Learn with Calumet: Wildlife Photography. Part 3

#11 Mammal portraits


Shooting portraits of mammals can be extremely difficult, especially in the wild, as you not only have to concentrate on framing the shot, but you must ensure you stay quiet so that you don’t scare them away. The best way to do this is to ensure you wear rustle free clothes, approach from downwind and avoid breaking the skyline. We recommend using a 100-400mm lens, keeping the ISO between 200 to 800 and the aperture between 4 and 5.6. To give your portrait more depth, try composing the shot so that your subject appears off-centre and is facing into the frame.

Suggested camera settings: 

Mode: Aperture Priority       Aperture: f/4-5.6

Shutter speed: Auto              ISO: 200-800                      Lens: 100-400mm


#12 Flock of birds in flight 


To shoot flocks of birds in flight we recommend using a high ISO to get a sharp image. We’d recommend a 70-300mm lens and manually setting a single AF point otherwise the camera will likely struggle to focus on a single subject. We also recommend shooting in short bursts using the continuous drive setting on your camera. – A good place to find flocks of birds, especially ducks, are in wetland areas at the start or the end of the day, which is when they tend to be most active.

Suggested camera settings: 

Mode: Aperture Priority       Aperture: f/2.8-4

Shutter speed: Auto              ISO: 400-1,600                      Lens: 70-300mm


#3 garden birds


To shoot garden birds we would recommend a 150-600mm lens, set up in a hide and positioned near a feeding station. We’d also recommend preparing the shot by choosing where you’d like your backdrop, setting up an artificial perch in front of it, and placing a feeder nearby. – Ensure that the feeder is topped up regularly and includes a variety of food to attract different types of birds.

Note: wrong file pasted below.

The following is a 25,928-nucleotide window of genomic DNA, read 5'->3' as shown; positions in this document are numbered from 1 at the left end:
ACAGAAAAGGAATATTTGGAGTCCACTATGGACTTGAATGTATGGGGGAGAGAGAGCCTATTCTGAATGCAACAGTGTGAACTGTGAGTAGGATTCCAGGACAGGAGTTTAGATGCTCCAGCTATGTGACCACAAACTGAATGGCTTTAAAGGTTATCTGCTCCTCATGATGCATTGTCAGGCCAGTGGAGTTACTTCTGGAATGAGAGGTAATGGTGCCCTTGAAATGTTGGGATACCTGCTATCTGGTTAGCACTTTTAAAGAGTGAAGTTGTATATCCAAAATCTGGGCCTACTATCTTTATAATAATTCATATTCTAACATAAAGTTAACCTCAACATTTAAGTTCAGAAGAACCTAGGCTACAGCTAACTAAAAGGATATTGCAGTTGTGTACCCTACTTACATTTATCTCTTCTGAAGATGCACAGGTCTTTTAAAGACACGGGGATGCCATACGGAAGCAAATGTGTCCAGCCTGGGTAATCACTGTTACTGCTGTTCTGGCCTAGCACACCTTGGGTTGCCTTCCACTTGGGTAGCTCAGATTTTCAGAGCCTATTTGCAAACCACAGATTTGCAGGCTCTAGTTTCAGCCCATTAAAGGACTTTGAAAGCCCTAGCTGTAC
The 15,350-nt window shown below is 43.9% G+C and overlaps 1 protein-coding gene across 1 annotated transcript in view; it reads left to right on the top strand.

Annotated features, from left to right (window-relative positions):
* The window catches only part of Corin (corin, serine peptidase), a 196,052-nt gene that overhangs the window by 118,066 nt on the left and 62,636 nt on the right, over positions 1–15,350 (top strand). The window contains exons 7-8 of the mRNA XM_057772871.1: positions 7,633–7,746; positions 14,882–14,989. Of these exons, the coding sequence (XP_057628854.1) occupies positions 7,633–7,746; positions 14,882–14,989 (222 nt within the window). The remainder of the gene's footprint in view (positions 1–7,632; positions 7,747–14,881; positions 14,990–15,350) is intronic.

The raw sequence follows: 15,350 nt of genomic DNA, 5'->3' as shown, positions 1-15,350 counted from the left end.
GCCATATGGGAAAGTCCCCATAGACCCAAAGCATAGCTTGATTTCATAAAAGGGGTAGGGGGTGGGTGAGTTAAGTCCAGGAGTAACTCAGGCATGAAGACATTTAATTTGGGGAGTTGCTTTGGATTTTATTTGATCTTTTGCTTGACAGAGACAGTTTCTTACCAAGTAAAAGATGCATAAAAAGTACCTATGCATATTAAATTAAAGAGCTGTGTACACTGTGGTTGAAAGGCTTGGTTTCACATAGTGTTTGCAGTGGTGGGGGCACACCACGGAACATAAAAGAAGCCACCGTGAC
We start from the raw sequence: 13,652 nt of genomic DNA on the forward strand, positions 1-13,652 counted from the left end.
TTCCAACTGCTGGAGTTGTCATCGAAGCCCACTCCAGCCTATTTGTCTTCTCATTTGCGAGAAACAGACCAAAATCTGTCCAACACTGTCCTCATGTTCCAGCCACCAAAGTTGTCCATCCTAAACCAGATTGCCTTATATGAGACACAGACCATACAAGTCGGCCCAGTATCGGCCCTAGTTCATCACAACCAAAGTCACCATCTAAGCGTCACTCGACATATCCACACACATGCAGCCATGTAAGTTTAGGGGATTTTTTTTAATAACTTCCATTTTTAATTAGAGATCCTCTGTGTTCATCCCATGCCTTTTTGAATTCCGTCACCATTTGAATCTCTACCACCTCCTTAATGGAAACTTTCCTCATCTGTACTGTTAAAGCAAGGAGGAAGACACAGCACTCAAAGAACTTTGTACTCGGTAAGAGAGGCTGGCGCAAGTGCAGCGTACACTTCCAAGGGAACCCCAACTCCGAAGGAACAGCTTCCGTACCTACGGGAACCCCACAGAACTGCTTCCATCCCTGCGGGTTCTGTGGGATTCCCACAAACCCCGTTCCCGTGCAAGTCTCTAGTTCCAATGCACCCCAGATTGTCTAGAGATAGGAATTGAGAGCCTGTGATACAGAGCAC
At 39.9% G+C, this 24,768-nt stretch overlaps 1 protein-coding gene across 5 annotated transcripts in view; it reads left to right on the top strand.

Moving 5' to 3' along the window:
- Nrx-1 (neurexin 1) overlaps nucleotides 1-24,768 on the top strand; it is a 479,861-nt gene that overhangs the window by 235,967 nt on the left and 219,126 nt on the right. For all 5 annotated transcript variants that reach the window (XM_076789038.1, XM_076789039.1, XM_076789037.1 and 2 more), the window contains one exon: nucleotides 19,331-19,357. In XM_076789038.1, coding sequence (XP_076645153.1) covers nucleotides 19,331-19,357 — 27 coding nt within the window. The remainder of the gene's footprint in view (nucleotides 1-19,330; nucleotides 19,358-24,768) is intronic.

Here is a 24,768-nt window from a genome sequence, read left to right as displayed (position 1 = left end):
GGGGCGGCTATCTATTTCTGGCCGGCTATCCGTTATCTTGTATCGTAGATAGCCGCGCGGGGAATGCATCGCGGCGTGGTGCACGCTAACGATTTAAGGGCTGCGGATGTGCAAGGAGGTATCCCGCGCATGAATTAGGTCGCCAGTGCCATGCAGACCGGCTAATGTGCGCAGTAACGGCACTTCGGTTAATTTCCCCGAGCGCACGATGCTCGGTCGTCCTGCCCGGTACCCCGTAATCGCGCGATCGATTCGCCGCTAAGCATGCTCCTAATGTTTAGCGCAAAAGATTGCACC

Suggested camera settings: 

Mode: Aperture Priority       Aperture: f/4

Shutter speed: Auto              ISO: Auto                     Lens: 150-600mm


#14 urban wildlife


Photographing animals in built up areas can be just as challenging as shooting them in the wild, although they may be more approachable depending on how much human contact they have had. We’d recommend using a 100-400mm lens with an ISO of 400 and an aperture setting of between 2.8 and 8. – Rather than zooming in to isolate the subject, try showing it in context with the man-made environment.

Suggested camera settings: 

Mode: Aperture Priority       Aperture: f/2.8-8

Shutter speed: Auto              ISO: 400                      Lens: 100-400mm


#15 Animal eye close-up


When shooting animal eye close-ups ensure you are in the shade to reduce contrast, it will also make it easier to balance the exposure. When you are shooting close to an animal make sure you have your camera on silent shooting so that you don’t startle them. We’d recommend using a 70-200mm lens, setting the ISO somewhere between 70-200, and keeping the aperture between 8 and 11. – To get eye close-ups you will need to be reasonably close to the animal so it’s easier to try this technique with captive ones that are used to human interaction.

Suggested camera settings: 

Mode: Aperture Priority       Aperture: f/8-11

Shutter speed: Auto              ISO: 200-400                      Lens: 70-200mm

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